With a diminutive stock market valuation Pfenex is not an obvious thorn in the side of Lilly and its huge Forteo franchise. However, the small drug developer is in with a good chance of launching one of the first generic versions of the $1.8bn-a-year osteoporosis product next year.
Making the most of this seemingly huge opportunity will be far from straightforward, however, which is why Pfenex is still only worth $175m, even after today’s 21% share price jump. Even if the company manages to complete its regulatory journey successfully, the efforts of motivated competitors in the shape of Radius Health and the generics giant Teva cannot be ignored.
Radius is not a generic competitor to Lilly – it launched Tymlos in the US in the middle of last year, but this osteoporosis therapy is essentially an improved version of Forteo. Both are based on the human parathyroid hormone-related protein, which helps the body build bone; Forteo is a recombinant version while Tymlos is a parathyroid hormone-related peptide analogue.
In clinical trials this structural difference translated into only marginal improvements in efficacy for Tymlos, in terms of bone mass density and fracture rates, and Radius has had to launch the drug at a substantial discount to Forteo to win market share. The company recently reported first-quarter sales of $14.5m, and said it had captured 13% of the market for anabolic bone builders. While Radius insists that a slow start was to be expected as it negotiates coverage with payers, its ability to wrest substantial share from a powerful incumbent remains to be proven.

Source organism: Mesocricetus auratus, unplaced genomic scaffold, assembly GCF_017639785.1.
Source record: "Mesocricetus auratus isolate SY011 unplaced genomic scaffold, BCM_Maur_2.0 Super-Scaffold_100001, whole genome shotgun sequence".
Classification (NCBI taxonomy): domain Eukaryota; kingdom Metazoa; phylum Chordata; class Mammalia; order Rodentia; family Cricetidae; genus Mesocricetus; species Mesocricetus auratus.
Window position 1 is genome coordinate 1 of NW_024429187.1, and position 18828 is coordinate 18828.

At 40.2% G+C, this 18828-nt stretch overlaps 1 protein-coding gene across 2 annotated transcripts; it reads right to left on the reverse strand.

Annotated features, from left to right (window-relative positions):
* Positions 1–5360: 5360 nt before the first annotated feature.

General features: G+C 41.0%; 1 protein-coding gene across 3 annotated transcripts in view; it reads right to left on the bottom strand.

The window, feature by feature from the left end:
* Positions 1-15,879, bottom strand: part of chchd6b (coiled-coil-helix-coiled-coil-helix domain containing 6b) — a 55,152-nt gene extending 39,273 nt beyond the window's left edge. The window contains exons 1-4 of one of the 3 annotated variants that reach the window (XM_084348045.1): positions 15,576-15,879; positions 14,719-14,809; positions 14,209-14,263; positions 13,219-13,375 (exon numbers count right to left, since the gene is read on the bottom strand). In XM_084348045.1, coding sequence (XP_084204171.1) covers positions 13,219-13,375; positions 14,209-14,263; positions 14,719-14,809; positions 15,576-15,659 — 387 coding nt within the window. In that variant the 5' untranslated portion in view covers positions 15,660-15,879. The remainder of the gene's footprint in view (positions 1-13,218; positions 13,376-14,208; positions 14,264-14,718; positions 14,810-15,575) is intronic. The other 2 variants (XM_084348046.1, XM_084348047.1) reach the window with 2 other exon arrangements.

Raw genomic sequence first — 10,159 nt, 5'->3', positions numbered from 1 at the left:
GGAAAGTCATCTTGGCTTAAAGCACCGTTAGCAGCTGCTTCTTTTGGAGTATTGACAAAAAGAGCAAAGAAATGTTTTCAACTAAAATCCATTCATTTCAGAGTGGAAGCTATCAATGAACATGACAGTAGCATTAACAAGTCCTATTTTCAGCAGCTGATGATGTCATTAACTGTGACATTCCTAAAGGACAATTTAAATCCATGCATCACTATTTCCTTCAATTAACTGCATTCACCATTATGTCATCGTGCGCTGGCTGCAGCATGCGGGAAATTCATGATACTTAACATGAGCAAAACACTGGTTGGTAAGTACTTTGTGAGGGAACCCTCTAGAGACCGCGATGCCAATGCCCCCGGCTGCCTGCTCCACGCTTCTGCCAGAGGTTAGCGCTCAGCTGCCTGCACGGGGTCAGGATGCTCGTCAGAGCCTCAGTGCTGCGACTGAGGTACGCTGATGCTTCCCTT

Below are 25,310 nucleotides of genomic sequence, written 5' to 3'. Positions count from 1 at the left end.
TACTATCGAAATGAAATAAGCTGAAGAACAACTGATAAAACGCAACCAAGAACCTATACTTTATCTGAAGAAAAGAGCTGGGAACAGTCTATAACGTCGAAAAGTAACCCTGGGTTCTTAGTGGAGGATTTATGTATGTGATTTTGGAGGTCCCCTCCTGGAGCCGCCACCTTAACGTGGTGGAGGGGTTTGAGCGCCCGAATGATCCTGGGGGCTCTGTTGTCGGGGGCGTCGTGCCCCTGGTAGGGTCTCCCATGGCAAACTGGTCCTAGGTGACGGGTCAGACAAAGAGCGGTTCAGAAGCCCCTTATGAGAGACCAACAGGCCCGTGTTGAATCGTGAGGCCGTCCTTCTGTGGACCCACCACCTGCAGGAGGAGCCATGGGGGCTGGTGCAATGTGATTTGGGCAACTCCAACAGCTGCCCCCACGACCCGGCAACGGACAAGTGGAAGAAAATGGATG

Enter Pfenex, which will be facing many of the same challenges as Radius, assuming it wins marketing approval for PF708 as expected. Forteo’s main patent expires around August 2019, and Pfenex is hoping to launch around the same time.
On a conference call yesterday Pfenex executives said they would likely price their product at around the same level as Tymlos, which itself is around 40% cheaper than Forteo.
Radius’s pricing strategy is notable and perhaps again speaks to Tymlos’s lack of clear clinical advantages, although it is also worth remembering that Tymlos itself has a pretty limited patent life. Its composition of matter patent has already expired, so unless Radius can enforce other IP the drug will only enjoy five years' data exclusivity.
Data released last night by Pfenex suggest that PF708 could become a worthy competitor to both incumbents. PF708 proved itself noninferior to Forteo on antidrug antibody incidence, the primary endpoint of the study, and the company claimed comparability on several other measures.
Pfenex is filing under the US 505(b)(2) regulatory pathway, using Forteo as the reference drug. It is also striving for an AB rating, which means that PF708 could be substituted for Forteo at the pharmacy. This outcome – which is far from guaranteed – carries perhaps the biggest threat to both Lilly and Radius, should Pfenex choose to pursue a more aggressive pricing policy.
There are two more wild cards here. The first is held by Radius, which is developing a patch version of Tymlos that could presumably offer a big convenience advantage. This will not enter phase III until mid-2019, however.
The second is held by Teva, which filed its own Forteo knock-off under the ANDA pathway in 2016. Lilly and Teva have settled the lawsuit that followed this filing, although terms have not been disclosed. The Israeli generics giant is also striving for an AB-rated product.
Analysts covering Teva have pencilled a 2019 launch, meaning that next year is crunch time for all the companies involved.